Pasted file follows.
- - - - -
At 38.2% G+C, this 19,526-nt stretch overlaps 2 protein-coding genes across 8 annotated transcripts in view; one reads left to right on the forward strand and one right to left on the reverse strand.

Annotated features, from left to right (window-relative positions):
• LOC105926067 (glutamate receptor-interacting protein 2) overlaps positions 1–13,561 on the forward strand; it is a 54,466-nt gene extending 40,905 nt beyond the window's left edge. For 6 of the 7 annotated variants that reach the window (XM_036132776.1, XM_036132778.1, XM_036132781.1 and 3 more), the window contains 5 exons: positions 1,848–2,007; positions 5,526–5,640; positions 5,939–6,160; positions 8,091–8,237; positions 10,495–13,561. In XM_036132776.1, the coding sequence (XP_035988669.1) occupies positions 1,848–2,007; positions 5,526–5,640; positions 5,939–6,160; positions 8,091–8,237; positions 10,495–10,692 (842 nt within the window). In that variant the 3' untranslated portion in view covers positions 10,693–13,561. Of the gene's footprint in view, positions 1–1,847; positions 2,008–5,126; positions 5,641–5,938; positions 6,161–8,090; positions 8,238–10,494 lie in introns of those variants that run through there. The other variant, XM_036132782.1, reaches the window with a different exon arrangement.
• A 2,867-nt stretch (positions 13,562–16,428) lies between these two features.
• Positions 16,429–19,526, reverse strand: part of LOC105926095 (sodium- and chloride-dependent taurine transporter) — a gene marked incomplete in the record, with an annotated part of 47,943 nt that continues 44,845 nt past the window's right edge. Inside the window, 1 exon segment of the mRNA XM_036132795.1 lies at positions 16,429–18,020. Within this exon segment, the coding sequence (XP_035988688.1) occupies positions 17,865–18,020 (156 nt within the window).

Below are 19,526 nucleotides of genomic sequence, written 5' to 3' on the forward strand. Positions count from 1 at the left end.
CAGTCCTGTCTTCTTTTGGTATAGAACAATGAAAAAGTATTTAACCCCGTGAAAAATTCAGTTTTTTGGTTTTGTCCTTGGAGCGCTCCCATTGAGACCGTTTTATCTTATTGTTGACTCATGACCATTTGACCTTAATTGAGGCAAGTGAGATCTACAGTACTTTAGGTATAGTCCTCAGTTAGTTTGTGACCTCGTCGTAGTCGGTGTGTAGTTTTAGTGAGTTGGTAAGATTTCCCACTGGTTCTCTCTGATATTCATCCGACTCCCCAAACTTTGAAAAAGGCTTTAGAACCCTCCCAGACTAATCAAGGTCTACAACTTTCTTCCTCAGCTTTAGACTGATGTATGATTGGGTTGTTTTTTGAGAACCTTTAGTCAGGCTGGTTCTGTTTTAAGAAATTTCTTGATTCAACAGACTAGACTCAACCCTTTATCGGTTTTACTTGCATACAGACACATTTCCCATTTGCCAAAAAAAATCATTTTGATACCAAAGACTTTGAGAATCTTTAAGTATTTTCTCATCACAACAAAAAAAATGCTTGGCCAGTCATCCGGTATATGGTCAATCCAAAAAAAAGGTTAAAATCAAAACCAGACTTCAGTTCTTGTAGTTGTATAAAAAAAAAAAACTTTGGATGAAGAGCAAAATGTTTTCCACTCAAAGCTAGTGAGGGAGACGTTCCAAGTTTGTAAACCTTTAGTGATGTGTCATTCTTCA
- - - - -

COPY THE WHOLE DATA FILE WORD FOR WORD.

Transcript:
At 38.2% G+C, this 19,526-nt stretch overlaps 2 protein-coding genes across 8 annotated transcripts in view; one reads left to right on the forward strand and one right to left on the reverse strand.

Annotated features, from left to right (window-relative positions):
• LOC105926067 (glutamate receptor-interacting protein 2) overlaps positions 1–13,561 on the forward strand; it is a 54,466-nt gene extending 40,905 nt beyond the window's left edge. For 6 of the 7 annotated variants that reach the window (XM_036132776.1, XM_036132778.1, XM_036132781.1 and 3 more), the window contains 5 exons: positions 1,848–2,007; positions 5,526–5,640; positions 5,939–6,160; positions 8,091–8,237; positions 10,495–13,561. In XM_036132776.1, the coding sequence (XP_035988669.1) occupies positions 1,848–2,007; positions 5,526–5,640; positions 5,939–6,160; positions 8,091–8,237; positions 10,495–10,692 (842 nt within the window). In that variant the 3' untranslated portion in view covers positions 10,693–13,561. Of the gene's footprint in view, positions 1–1,847; positions 2,008–5,126; positions 5,641–5,938; positions 6,161–8,090; positions 8,238–10,494 lie in introns of those variants that run through there. The other variant, XM_036132782.1, reaches the window with a different exon arrangement.
• A 2,867-nt stretch (positions 13,562–16,428) lies between these two features.
• Positions 16,429–19,526, reverse strand: part of LOC105926095 (sodium- and chloride-dependent taurine transporter) — a gene marked incomplete in the record, with an annotated part of 47,943 nt that continues 44,845 nt past the window's right edge. Inside the window, 1 exon segment of the mRNA XM_036132795.1 lies at positions 16,429–18,020. Within this exon segment, the coding sequence (XP_035988688.1) occupies positions 17,865–18,020 (156 nt within the window).

Below are 19,526 nucleotides of genomic sequence, written 5' to 3' on the forward strand. Positions count from 1 at the left end.
CAGTCCTGTCTTCTTTTGGTATAGAACAATGAAAAAGTATTTAACCCCGTGAAAAATTCAGTTTTTTGGTTTTGTCCTTGGAGCGCTCCCATTGAGACCGTTTTATCTTATTGTTGACTCATGACCATTTGACCTTAATTGAGGCAAGTGAGATCTACAGTACTTTAGGTATAGTCCTCAGTTAGTTTGTGACCTCGTCGTAGTCGGTGTGTAGTTTTAGTGAGTTGGTAAGATTTCCCACTGGTTCTCTCTGATATTCATCCGACTCCCCAAACTTTGAAAAAGGCTTTAGAACCCTCCCAGACTAATCAAGGTCTACAACTTTCTTCCTCAGCTTTAGACTGATGTATGATTGGGTTGTTTTTTGAGAACCTTTAGTCAGGCTGGTTCTGTTTTAAGAAATTTCTTGATTCAACAGACTAGACTCAACCCTTTATCGGTTTTACTTGCATACAGACACATTTCCCATTTGCCAAAAAAAATCATTTTGATACCAAAGACTTTGAGAATCTTTAAGTATTTTCTCATCACAACAAAAAAAATGCTTGGCCAGTCATCCGGTATATGGTCAATCCAAAAAAAAGGTTAAAATCAAAACCAGACTTCAGTTCTTGTAGTTGTATAAAAAAAAAAAACTTTGGATGAAGAGCAAAATGTTTTCCACTCAAAGCTAGTGAGGGAGACGTTCCAAGTTTGTAAACCTTTAGTGATGTGTCATTCTTCA